However, Shah added that the rating could be revisited based on “weaker guidance and challenging business situation for the IT services segment.”
Delaporte, however, said that the company closed FY23 “at a significantly improved place” than FY22.
“We're getting stronger operationally, and taking a more futuristic approach to solutions. We have the growth mindset, and the right organizational structure and the talent, which gives us resiliency for long-term success,” he added.
Explaining the rationale of the buyback, Jatin Dalal, president and chief financial officer, said, “At the end of FY23, we had $3.1 billion in net cash, and our buyback including taxes would collectively be around $1.8 billion. Even if you take a look at our net cash in hand following the buyback subject to shareholder approval, and taking the June quarter's cashflow into account, we would still have $1.5-1.6 billion in cash available at the end of the next quarter, which gives us operational flexibility and resiliency.”
He added that Wipro’s Board is confident of its cash flow giving the company “sufficient headroom”, even with the buyback.
Saurabh Govil, president and chief human resources officer, said that the company hired 22,000 freshers through FY23, but did not offer a hiring forecast for FY24. “We have improved our utilization, so going forward, we've to look at the talent supply chain both in terms of hiring and utilization. As the demand improves and business flows come back for us to see growth, we'll continue to hire again. We don't have any specific number to share right now. But, we continue to hire now too, and obviously our attrition has reduced too,” he said.
Wipro’s attrition at the end of the March quarter was at 14.1%, reduced by 330 basis points.
Fellow large-cap IT firms, TCS and Infosys, have also voiced concerns about the sector’s outlook this FY after both companies saw a significant cut-down in client spending -- particularly in the banking, financial services and insurance (BFSI) sector.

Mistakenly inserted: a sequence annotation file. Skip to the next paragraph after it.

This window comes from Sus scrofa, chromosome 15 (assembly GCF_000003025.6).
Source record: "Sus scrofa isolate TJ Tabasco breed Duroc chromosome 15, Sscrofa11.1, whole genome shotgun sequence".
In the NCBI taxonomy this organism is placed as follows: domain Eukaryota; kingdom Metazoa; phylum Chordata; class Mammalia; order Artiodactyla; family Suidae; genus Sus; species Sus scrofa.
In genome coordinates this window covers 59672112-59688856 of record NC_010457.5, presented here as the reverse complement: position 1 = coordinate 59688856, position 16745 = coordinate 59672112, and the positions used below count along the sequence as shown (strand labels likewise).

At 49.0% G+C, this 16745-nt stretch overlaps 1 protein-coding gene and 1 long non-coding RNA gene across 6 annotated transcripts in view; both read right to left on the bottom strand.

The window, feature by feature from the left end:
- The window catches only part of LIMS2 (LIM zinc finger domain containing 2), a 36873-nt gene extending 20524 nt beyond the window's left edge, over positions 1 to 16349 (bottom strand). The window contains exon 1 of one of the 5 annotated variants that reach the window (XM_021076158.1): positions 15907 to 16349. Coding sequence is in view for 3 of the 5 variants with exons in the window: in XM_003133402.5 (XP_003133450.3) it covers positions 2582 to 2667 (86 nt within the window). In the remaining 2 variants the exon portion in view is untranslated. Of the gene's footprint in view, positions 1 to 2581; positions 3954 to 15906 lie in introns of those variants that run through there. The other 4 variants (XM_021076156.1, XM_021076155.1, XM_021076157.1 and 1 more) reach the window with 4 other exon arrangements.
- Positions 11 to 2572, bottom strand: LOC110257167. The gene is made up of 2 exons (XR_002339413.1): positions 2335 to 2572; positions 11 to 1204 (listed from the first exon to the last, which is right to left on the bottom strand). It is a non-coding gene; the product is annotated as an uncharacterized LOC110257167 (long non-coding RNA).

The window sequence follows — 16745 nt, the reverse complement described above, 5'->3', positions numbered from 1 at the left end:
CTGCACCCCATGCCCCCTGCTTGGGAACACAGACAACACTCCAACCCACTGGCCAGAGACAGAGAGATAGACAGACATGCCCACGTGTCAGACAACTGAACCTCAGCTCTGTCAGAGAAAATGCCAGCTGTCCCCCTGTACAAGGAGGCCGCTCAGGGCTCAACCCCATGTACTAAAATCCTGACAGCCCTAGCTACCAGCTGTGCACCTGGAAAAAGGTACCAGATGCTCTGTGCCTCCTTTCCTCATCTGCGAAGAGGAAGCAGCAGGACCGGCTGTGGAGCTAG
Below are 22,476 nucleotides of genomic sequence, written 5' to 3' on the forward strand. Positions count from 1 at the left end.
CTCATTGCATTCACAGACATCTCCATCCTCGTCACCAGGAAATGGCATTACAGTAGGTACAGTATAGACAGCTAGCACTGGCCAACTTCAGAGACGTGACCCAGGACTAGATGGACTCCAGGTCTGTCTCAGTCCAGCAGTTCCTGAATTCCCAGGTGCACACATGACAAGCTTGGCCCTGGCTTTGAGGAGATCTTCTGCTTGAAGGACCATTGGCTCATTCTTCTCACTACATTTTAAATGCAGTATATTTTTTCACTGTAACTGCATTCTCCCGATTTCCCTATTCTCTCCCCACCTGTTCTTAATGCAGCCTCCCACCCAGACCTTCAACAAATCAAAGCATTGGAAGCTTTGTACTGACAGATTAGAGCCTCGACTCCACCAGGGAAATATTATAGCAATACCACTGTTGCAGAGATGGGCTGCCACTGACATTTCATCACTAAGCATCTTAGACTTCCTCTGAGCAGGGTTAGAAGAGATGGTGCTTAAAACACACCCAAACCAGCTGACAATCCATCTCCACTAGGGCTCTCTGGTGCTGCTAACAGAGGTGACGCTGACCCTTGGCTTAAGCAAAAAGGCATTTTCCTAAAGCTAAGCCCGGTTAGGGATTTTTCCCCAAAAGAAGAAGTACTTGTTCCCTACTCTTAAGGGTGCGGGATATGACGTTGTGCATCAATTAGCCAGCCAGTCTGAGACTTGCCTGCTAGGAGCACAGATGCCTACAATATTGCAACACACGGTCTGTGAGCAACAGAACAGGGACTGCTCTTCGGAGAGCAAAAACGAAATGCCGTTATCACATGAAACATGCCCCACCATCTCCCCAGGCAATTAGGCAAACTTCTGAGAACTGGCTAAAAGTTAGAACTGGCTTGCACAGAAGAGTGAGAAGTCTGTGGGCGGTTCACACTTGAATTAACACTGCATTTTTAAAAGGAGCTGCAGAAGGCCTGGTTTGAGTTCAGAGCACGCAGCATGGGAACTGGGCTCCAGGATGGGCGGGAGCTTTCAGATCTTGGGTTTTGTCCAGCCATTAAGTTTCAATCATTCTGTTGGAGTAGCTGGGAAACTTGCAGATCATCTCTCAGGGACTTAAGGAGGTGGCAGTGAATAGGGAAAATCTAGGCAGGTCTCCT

While Infosys missed its FY23 revenue growth target, TCS missed its 25% Ebit margin target for the last fiscal. Infosys has also cut its FY24 guidance drastically to the range of 4-7% against 7-11% last FY.
“We closed FY23 with the strongest-ever bookings recorded in a year. We delivered two consecutive quarters of total bookings of over $4.1 billion. Our large deal order booking grew by 155% year-over-year for the quarter. Compared to just a few years ago, we are seeing a visible change in the structure of our deals and our market position. We are winning large transformation deals, benefitting from a consolidating market, and deepening relationships with existing clients,” said Thierry Delaporte, managing director and chief executive officer, Wipro.
Commenting on the 16.3% Ebit (earnings before interest and taxation) margin, chief financial officer Jatin Dalal said, “We continue to maintain our focus on operational improvements and productivity enhancements which led to our IT services margin exit at 16.3% in Q4 despite macro headwinds. We generated strong operating cash flows at 121% of our net income for the quarter.”
Wipro’s stock ended flat with a 0.04% drop, closing at ₹374.35 apiece against a gaining BSE IT index that rose 0.6% on Thursday.